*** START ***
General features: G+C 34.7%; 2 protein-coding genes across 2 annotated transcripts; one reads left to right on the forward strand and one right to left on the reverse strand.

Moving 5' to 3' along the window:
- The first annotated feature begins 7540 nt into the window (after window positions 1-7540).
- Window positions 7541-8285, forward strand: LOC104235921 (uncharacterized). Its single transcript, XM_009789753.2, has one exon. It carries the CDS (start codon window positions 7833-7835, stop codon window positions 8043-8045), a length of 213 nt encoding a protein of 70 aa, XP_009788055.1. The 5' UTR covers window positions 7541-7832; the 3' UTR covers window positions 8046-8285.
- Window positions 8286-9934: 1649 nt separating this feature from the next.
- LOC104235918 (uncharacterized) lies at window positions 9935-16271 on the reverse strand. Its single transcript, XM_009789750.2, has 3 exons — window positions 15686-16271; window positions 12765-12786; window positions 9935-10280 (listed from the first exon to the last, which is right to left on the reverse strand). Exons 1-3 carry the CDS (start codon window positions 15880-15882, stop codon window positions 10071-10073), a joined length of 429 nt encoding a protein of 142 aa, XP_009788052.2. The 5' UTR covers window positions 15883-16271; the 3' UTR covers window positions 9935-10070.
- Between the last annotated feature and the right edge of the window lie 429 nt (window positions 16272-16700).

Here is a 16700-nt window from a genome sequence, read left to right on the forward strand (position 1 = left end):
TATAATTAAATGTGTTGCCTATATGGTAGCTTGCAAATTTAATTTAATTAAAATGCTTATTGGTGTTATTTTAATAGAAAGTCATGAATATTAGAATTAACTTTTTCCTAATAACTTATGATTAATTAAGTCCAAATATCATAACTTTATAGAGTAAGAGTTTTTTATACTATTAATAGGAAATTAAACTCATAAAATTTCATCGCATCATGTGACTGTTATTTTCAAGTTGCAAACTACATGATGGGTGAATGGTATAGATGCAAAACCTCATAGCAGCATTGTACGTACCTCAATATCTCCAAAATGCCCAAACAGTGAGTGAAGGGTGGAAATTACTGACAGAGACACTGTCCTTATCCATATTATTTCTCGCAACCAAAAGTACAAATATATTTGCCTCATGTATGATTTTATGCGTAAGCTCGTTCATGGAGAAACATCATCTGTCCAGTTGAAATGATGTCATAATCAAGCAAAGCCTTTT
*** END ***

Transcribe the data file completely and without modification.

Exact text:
General features: G+C 34.7%; 2 protein-coding genes across 2 annotated transcripts; one reads left to right on the forward strand and one right to left on the reverse strand.

Moving 5' to 3' along the window:
- The first annotated feature begins 7540 nt into the window (after window positions 1-7540).
- Window positions 7541-8285, forward strand: LOC104235921 (uncharacterized). Its single transcript, XM_009789753.2, has one exon. It carries the CDS (start codon window positions 7833-7835, stop codon window positions 8043-8045), a length of 213 nt encoding a protein of 70 aa, XP_009788055.1. The 5' UTR covers window positions 7541-7832; the 3' UTR covers window positions 8046-8285.
- Window positions 8286-9934: 1649 nt separating this feature from the next.
- LOC104235918 (uncharacterized) lies at window positions 9935-16271 on the reverse strand. Its single transcript, XM_009789750.2, has 3 exons — window positions 15686-16271; window positions 12765-12786; window positions 9935-10280 (listed from the first exon to the last, which is right to left on the reverse strand). Exons 1-3 carry the CDS (start codon window positions 15880-15882, stop codon window positions 10071-10073), a joined length of 429 nt encoding a protein of 142 aa, XP_009788052.2. The 5' UTR covers window positions 15883-16271; the 3' UTR covers window positions 9935-10070.
- Between the last annotated feature and the right edge of the window lie 429 nt (window positions 16272-16700).

Here is a 16700-nt window from a genome sequence, read left to right on the forward strand (position 1 = left end):
TATAATTAAATGTGTTGCCTATATGGTAGCTTGCAAATTTAATTTAATTAAAATGCTTATTGGTGTTATTTTAATAGAAAGTCATGAATATTAGAATTAACTTTTTCCTAATAACTTATGATTAATTAAGTCCAAATATCATAACTTTATAGAGTAAGAGTTTTTTATACTATTAATAGGAAATTAAACTCATAAAATTTCATCGCATCATGTGACTGTTATTTTCAAGTTGCAAACTACATGATGGGTGAATGGTATAGATGCAAAACCTCATAGCAGCATTGTACGTACCTCAATATCTCCAAAATGCCCAAACAGTGAGTGAAGGGTGGAAATTACTGACAGAGACACTGTCCTTATCCATATTATTTCTCGCAACCAAAAGTACAAATATATTTGCCTCATGTATGATTTTATGCGTAAGCTCGTTCATGGAGAAACATCATCTGTCCAGTTGAAATGATGTCATAATCAAGCAAAGCCTTTT